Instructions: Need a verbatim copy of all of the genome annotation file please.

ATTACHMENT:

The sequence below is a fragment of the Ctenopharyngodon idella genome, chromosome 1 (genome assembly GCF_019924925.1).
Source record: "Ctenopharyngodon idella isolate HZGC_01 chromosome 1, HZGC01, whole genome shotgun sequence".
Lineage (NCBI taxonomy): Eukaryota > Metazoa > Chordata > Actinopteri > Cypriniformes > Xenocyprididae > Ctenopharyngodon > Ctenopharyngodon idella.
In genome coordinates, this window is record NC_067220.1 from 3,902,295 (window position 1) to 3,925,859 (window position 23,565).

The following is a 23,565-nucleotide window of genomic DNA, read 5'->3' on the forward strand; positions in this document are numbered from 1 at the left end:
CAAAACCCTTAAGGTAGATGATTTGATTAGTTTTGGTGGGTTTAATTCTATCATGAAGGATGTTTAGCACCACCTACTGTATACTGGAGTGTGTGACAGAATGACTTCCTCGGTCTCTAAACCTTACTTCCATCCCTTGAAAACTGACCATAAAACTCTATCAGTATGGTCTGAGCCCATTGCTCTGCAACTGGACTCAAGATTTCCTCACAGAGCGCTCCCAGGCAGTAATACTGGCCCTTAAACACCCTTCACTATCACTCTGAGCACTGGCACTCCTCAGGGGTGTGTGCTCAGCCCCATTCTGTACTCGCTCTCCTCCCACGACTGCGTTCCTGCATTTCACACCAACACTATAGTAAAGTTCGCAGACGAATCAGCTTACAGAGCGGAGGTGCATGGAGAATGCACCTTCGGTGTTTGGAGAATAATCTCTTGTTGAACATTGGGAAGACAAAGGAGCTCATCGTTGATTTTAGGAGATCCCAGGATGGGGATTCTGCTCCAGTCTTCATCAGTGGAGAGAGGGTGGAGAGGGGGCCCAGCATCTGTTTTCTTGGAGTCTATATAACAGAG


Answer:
The sequence below is a fragment of the Ctenopharyngodon idella genome, chromosome 1 (genome assembly GCF_019924925.1).
Source record: "Ctenopharyngodon idella isolate HZGC_01 chromosome 1, HZGC01, whole genome shotgun sequence".
Lineage (NCBI taxonomy): Eukaryota > Metazoa > Chordata > Actinopteri > Cypriniformes > Xenocyprididae > Ctenopharyngodon > Ctenopharyngodon idella.
In genome coordinates, this window is record NC_067220.1 from 3,902,295 (window position 1) to 3,925,859 (window position 23,565).

The following is a 23,565-nucleotide window of genomic DNA, read 5'->3' on the forward strand; positions in this document are numbered from 1 at the left end:
CAAAACCCTTAAGGTAGATGATTTGATTAGTTTTGGTGGGTTTAATTCTATCATGAAGGATGTTTAGCACCACCTACTGTATACTGGAGTGTGTGACAGAATGACTTCCTCGGTCTCTAAACCTTACTTCCATCCCTTGAAAACTGACCATAAAACTCTATCAGTATGGTCTGAGCCCATTGCTCTGCAACTGGACTCAAGATTTCCTCACAGAGCGCTCCCAGGCAGTAATACTGGCCCTTAAACACCCTTCACTATCACTCTGAGCACTGGCACTCCTCAGGGGTGTGTGCTCAGCCCCATTCTGTACTCGCTCTCCTCCCACGACTGCGTTCCTGCATTTCACACCAACACTATAGTAAAGTTCGCAGACGAATCAGCTTACAGAGCGGAGGTGCATGGAGAATGCACCTTCGGTGTTTGGAGAATAATCTCTTGTTGAACATTGGGAAGACAAAGGAGCTCATCGTTGATTTTAGGAGATCCCAGGATGGGGATTCTGCTCCAGTCTTCATCAGTGGAGAGAGGGTGGAGAGGGGGCCCAGCATCTGTTTTCTTGGAGTCTATATAACAGAG